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New Alzheimer's Research Gives Hope For Cure

Amanda Martinez |
May 15, 2012 | 4:19 p.m. PDT

Executive Producer

Alzheimer's Fundraising Jar (HowardLake/Flickr)
Alzheimer's Fundraising Jar (HowardLake/Flickr)
A breakthrough in how Alzheimer's research is conducted may help stop and reverse memory loss by 2025.

According to the Associated Press, an international study will monitor an experimental drug in healthy people who are genetically predisposed to get a certain kind of Alzheimer's.  If the drug proves to stall the disease in these patients, scientists believe regular Alzheimer's could also be preventable.

The drug used in the trial, Crenezumab, attacks amyloid plaques in the brain, which many believe is an underlying cause of Alzheimer's.  If the drug proves to stall memory loss or cognitive problems, scientists would finally prove that delaying the disease is possible through a targeting of amyloid prior to diagnosis, said the NY Times.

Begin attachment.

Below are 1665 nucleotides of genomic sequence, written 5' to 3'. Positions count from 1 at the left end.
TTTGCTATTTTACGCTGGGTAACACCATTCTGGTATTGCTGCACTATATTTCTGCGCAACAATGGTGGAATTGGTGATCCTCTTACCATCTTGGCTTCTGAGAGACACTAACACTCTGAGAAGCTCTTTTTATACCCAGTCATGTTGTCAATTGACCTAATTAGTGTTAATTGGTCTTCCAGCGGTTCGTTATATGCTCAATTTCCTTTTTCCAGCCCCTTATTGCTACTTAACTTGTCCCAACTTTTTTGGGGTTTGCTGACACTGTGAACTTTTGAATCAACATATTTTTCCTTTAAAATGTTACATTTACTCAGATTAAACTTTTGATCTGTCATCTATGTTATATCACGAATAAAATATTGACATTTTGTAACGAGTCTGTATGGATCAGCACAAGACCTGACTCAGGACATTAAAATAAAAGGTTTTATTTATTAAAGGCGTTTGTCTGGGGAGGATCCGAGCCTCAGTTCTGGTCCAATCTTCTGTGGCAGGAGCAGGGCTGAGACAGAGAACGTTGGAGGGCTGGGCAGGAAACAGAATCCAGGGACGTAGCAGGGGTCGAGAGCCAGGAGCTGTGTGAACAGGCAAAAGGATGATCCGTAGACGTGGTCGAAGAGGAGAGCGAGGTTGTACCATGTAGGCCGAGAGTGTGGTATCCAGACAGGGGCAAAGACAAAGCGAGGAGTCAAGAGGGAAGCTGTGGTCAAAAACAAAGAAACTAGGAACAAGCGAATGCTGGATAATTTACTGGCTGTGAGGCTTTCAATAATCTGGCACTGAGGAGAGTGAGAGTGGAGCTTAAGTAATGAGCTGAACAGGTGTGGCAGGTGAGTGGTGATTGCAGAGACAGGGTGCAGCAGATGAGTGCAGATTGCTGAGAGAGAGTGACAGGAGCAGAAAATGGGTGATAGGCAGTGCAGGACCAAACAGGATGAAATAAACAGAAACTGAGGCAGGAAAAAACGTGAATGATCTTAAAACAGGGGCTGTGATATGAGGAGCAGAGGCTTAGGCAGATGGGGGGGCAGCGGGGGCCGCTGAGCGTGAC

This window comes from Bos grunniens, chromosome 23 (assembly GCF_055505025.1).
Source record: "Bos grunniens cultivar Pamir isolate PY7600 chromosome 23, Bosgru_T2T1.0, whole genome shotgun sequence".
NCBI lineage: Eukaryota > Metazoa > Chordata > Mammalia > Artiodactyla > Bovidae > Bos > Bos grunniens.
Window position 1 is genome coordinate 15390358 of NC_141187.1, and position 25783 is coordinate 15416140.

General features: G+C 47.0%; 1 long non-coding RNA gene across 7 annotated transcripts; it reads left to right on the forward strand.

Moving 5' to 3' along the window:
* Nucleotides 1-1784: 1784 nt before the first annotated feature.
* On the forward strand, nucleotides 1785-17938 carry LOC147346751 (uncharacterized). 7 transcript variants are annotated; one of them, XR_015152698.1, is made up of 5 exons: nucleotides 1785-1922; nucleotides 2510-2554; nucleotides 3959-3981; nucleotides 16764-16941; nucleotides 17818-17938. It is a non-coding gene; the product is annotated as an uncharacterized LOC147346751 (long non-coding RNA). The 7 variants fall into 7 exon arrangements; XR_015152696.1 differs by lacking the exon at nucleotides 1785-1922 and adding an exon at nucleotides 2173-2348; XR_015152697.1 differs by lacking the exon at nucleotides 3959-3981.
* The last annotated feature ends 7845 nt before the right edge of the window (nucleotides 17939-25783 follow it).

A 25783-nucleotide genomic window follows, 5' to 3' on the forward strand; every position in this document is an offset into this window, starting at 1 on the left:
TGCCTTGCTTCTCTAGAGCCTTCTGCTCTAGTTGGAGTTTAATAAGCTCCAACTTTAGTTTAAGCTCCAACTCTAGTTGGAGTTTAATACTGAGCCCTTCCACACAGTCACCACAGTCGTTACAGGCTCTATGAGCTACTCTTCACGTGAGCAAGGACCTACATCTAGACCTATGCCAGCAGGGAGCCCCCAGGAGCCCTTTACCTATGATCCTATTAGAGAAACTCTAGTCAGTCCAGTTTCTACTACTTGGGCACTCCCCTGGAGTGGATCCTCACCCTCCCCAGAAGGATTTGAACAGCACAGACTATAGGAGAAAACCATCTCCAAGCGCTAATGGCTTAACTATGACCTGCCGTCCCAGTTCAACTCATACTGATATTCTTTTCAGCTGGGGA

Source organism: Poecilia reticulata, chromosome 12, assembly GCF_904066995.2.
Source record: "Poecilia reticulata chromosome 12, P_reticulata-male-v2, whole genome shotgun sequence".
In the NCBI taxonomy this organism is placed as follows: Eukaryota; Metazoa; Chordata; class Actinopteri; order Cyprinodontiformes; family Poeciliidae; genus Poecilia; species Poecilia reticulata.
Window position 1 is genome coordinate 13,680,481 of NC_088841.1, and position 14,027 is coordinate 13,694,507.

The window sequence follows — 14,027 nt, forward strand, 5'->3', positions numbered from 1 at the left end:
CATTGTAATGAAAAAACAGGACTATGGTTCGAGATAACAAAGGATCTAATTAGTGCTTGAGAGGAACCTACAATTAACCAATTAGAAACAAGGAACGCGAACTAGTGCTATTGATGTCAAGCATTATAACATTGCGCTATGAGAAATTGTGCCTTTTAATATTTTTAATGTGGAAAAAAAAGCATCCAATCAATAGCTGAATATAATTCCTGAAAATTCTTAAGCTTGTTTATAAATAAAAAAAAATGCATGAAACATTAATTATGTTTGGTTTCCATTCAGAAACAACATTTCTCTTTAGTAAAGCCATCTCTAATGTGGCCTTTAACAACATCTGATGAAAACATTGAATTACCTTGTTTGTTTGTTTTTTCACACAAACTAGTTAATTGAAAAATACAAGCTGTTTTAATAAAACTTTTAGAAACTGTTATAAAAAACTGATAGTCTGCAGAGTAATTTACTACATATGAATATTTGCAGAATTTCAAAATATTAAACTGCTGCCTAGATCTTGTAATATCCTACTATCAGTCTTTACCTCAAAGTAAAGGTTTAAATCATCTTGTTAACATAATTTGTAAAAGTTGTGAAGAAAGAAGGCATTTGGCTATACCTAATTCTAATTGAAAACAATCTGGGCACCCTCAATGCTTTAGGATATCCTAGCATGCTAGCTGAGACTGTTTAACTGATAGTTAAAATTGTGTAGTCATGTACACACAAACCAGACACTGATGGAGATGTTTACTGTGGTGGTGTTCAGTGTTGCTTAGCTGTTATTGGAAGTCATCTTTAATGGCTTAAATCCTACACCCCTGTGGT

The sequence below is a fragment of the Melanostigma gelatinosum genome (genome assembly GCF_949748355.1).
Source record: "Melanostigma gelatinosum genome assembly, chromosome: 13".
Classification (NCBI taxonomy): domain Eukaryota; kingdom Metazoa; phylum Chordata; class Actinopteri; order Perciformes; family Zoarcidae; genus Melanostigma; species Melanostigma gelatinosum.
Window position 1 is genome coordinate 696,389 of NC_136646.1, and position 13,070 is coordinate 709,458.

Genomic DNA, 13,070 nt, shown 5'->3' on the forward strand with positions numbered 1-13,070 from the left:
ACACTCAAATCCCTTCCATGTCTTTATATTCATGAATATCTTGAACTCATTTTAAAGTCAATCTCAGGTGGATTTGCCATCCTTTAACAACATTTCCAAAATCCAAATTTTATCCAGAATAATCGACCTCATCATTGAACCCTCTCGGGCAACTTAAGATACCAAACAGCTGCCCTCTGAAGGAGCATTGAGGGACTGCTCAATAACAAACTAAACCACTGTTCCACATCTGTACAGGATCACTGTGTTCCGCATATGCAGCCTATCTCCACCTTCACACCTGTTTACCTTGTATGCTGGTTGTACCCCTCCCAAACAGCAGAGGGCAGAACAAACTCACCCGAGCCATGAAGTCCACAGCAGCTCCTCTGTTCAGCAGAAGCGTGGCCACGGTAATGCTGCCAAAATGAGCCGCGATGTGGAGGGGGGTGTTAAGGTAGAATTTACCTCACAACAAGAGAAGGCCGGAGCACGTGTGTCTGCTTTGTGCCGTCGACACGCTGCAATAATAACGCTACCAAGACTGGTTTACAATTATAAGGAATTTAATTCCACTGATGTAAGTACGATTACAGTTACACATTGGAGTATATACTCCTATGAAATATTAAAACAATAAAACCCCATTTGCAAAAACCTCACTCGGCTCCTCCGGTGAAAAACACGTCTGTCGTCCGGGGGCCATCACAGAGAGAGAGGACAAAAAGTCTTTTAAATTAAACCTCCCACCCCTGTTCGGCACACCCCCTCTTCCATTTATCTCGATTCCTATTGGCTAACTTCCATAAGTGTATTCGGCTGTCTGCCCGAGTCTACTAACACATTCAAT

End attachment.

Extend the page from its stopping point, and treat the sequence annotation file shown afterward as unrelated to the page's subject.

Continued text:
The study is part of a larger government strategy to end Alzheimer's.  In January 2011, the Obama administration established the National Alzheimer's Plan Act and will pour $80 million into research strategies.  According to ABC News, the government is launching www.alzheimers.gov to act as a resource center for patients and caregivers.  The site will include support from local communities and public awareness campaigns.

The LA Times reports 5.1 million Americans have Alzheimer's and is expected to double in the coming years as the U.S. population ages.  By 2050, as many as 16 million Americans are expected to have the disease.

The trial will be conducted on 300 family members from Columbia who are in their 30s and have not yet started showing symptoms, said USA Today.  An extended family of 5,000 members in the region show a genetic predisposition for early-onset Alzheimer's, reaching the advanced stage by their early 50s.

The trial is set to start early next year.

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